Mental illness can create barriers to doing certain tasks. Getting through these barriers takes a lot of work. Just because you put it in simple terms does not make it any easier. It does not take away the mental, and sometimes physical, blocks. It does not change my feelings. It does not take away my anxiety (or depression, BPD, bipolar, schizophrenia, etc). All it does is frustrate me as I feel misunderstood.

What can be worse is when it is someone who has experienced their own mental illness. You kind of expect some understanding (and most are) but instead you are met with their own standards of what you “should” be able to do with a mental illness. This is so wrong. Everyone with a mental illness is different. It effects people in different ways. What might be an easy task for me, might be the hardest thing for someone else and vice versa. Please don’t hold us all to the same standards.

In short before you voice that someone can do something (and not in a “you’ve got this” way but in a “you will do this as you are capable” forceful way) think. Why are they saying they can’t do it? What can you do that is a practical way to help? Are they ready to tackle this right now? Maybe ask them these questions. Please don’t invalidate what they are feeling.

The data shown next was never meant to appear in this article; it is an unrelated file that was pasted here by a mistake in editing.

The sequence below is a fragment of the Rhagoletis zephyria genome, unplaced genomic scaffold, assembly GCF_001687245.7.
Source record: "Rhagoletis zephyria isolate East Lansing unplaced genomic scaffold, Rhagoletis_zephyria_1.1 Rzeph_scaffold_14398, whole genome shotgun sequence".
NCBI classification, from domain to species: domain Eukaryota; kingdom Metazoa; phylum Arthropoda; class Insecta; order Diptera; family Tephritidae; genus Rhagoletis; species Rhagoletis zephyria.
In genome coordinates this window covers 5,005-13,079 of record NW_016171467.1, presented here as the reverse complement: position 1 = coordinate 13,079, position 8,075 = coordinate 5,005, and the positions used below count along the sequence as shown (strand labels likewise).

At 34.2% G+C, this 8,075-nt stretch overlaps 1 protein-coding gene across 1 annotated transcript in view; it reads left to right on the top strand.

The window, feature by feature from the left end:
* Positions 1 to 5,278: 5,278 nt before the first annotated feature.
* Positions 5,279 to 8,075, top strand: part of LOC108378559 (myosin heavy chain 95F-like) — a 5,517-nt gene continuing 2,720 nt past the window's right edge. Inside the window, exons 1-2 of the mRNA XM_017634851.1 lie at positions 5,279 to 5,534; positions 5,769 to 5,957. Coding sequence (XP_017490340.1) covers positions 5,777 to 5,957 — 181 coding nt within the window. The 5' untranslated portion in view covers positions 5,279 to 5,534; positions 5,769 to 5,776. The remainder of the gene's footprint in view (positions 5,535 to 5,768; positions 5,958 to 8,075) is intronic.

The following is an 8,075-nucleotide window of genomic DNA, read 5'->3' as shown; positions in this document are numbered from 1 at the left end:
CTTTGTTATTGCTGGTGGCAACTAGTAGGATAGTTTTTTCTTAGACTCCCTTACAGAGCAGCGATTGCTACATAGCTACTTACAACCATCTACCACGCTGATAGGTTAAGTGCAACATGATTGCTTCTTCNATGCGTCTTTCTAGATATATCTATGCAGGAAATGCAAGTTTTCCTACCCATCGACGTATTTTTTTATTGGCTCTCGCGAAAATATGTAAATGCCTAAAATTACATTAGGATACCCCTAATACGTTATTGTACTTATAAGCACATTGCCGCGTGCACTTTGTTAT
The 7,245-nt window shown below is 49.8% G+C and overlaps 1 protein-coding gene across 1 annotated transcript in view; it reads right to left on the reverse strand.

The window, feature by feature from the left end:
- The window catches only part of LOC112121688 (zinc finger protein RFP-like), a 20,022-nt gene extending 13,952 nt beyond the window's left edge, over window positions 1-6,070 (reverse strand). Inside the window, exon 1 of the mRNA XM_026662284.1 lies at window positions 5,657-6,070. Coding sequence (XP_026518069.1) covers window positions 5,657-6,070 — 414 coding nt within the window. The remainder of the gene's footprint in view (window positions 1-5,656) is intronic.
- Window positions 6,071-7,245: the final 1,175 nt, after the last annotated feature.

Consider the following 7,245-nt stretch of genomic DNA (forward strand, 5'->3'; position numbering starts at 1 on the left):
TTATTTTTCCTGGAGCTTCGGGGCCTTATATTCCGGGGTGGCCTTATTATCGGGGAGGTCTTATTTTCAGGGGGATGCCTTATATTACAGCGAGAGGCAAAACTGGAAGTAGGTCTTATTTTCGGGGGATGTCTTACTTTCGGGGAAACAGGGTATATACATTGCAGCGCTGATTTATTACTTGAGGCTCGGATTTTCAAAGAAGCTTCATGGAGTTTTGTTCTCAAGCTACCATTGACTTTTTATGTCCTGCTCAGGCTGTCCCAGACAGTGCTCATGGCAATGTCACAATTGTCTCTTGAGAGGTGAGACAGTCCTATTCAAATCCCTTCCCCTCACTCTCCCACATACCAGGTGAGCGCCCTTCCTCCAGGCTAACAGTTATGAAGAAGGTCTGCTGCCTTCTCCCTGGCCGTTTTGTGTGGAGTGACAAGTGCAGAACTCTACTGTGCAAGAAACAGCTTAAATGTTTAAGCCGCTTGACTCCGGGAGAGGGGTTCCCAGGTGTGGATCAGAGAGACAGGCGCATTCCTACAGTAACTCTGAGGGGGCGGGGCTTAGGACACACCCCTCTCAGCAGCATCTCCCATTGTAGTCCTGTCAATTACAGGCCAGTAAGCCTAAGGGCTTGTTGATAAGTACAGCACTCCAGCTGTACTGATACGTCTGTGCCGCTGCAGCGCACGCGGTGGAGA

If you’ve got any thoughts on this feel free to share in the comments or on Twitter, Facebook or Instagram.

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Summer Self Care

As I write this it is the hottest day of the year. The temperature is close to 37°C and I’m melting, the dog is melting, the cats are melting, everyone is melting. So I thought I’d put together some ideas for summer self care.

1. Sunscreen

With the sun boiling us, it is important we make sure to use sunscreen. Sounds obvious I know but it is something I often forget. This can be catastrophic for me as the medications I’m on mean I’m sensitive to sunlight and burn easier. It is quite common with medication for mental illness and we’re not always told about it. And if you’re hopping outside then maybe add a hat and some cool shades 😎. (Yes I’m aware I sound like an old person trying to be cool, look what turning 30 does to you).